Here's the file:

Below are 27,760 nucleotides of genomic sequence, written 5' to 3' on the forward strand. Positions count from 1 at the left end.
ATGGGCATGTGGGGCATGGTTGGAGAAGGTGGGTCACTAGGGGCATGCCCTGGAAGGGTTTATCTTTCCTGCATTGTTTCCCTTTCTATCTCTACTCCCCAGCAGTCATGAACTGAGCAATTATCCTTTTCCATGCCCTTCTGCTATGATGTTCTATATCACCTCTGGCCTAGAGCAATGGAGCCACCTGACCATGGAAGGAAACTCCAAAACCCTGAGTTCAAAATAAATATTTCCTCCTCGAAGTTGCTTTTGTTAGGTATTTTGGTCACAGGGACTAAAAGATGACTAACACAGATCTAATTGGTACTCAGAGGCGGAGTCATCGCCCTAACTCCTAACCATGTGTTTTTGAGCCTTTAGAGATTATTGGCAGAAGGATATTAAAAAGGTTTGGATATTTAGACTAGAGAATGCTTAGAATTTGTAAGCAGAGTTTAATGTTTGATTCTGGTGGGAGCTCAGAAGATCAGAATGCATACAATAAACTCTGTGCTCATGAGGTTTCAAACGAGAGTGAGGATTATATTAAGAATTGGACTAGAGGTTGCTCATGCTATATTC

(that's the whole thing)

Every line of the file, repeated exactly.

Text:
Below are 27,760 nucleotides of genomic sequence, written 5' to 3' on the forward strand. Positions count from 1 at the left end.
ATGGGCATGTGGGGCATGGTTGGAGAAGGTGGGTCACTAGGGGCATGCCCTGGAAGGGTTTATCTTTCCTGCATTGTTTCCCTTTCTATCTCTACTCCCCAGCAGTCATGAACTGAGCAATTATCCTTTTCCATGCCCTTCTGCTATGATGTTCTATATCACCTCTGGCCTAGAGCAATGGAGCCACCTGACCATGGAAGGAAACTCCAAAACCCTGAGTTCAAAATAAATATTTCCTCCTCGAAGTTGCTTTTGTTAGGTATTTTGGTCACAGGGACTAAAAGATGACTAACACAGATCTAATTGGTACTCAGAGGCGGAGTCATCGCCCTAACTCCTAACCATGTGTTTTTGAGCCTTTAGAGATTATTGGCAGAAGGATATTAAAAAGGTTTGGATATTTAGACTAGAGAATGCTTAGAATTTGTAAGCAGAGTTTAATGTTTGATTCTGGTGGGAGCTCAGAAGATCAGAATGCATACAATAAACTCTGTGCTCATGAGGTTTCAAACGAGAGTGAGGATTATATTAAGAATTGGACTAGAGGTTGCTCATGCTATATTC